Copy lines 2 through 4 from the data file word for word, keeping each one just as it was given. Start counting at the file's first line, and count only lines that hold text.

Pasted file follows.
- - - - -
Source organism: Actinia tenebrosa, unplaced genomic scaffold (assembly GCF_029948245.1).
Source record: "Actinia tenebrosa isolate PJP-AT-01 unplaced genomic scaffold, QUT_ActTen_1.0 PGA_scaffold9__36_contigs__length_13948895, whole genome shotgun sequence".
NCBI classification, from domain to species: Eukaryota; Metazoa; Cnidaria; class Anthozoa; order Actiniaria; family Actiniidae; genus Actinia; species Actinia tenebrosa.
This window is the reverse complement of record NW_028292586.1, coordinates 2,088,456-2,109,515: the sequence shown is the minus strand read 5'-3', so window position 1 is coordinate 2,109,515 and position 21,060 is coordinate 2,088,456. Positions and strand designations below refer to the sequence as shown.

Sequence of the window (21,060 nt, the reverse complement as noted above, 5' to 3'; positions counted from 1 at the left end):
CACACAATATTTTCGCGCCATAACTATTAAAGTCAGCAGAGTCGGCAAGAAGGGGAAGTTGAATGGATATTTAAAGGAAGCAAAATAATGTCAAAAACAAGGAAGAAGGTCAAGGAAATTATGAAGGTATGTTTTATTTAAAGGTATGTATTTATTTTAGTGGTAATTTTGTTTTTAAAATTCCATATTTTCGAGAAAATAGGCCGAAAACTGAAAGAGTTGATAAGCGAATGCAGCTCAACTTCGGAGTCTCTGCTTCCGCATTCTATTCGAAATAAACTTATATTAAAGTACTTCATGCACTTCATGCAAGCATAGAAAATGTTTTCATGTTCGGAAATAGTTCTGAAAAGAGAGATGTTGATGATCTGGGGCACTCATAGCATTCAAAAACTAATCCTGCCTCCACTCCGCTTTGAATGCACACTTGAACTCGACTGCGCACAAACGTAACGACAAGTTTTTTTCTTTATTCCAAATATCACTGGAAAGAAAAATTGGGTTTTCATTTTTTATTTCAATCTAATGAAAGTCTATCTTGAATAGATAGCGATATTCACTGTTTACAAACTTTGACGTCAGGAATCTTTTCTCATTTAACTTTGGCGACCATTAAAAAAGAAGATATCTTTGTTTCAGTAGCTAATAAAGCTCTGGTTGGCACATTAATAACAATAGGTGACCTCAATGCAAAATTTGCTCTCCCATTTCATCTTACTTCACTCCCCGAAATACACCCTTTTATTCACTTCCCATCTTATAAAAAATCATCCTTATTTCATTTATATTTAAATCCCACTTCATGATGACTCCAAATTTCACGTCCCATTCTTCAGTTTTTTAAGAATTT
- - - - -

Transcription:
Source record: "Actinia tenebrosa isolate PJP-AT-01 unplaced genomic scaffold, QUT_ActTen_1.0 PGA_scaffold9__36_contigs__length_13948895, whole genome shotgun sequence".
NCBI classification, from domain to species: Eukaryota; Metazoa; Cnidaria; class Anthozoa; order Actiniaria; family Actiniidae; genus Actinia; species Actinia tenebrosa.
This window is the reverse complement of record NW_028292586.1, coordinates 2,088,456-2,109,515: the sequence shown is the minus strand read 5'-3', so window position 1 is coordinate 2,109,515 and position 21,060 is coordinate 2,088,456. Positions and strand designations below refer to the sequence as shown.